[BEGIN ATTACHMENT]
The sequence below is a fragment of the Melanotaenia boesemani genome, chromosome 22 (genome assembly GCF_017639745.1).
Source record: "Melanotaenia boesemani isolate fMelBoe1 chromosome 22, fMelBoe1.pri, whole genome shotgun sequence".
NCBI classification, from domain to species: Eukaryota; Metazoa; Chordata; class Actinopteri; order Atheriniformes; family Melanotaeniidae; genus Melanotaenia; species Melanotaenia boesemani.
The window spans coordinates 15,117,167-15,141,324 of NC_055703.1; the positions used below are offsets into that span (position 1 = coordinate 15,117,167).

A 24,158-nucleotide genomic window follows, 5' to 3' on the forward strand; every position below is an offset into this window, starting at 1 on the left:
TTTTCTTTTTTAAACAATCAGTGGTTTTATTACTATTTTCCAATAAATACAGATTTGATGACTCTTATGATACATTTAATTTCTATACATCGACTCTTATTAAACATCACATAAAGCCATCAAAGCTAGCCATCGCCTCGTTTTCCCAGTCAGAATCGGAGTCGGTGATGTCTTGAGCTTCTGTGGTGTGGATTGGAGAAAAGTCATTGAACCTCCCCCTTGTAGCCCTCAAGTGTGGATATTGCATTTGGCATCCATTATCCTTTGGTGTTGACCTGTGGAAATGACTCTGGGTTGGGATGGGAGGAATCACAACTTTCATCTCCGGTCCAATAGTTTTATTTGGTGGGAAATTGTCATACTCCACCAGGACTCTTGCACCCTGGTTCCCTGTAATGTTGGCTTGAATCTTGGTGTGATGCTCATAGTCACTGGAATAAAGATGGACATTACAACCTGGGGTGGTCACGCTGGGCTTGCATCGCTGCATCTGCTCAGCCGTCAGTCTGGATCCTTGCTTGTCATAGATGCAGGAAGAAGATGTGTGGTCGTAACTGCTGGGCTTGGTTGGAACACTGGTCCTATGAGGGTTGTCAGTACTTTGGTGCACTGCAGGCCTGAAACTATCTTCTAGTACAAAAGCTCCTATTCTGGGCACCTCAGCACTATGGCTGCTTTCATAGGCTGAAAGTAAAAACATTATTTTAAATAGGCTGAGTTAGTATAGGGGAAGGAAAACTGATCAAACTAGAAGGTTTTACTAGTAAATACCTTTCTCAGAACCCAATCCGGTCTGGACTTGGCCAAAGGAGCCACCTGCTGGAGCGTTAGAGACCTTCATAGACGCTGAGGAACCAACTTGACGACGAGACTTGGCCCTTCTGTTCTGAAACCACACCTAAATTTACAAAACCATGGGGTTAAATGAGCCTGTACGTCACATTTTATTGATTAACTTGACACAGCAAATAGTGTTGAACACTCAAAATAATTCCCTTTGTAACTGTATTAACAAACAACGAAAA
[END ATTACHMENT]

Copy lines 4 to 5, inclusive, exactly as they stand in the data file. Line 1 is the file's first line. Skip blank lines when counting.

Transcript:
The window spans coordinates 15,117,167-15,141,324 of NC_055703.1; the positions used below are offsets into that span (position 1 = coordinate 15,117,167).

A 24,158-nucleotide genomic window follows, 5' to 3' on the forward strand; every position below is an offset into this window, starting at 1 on the left: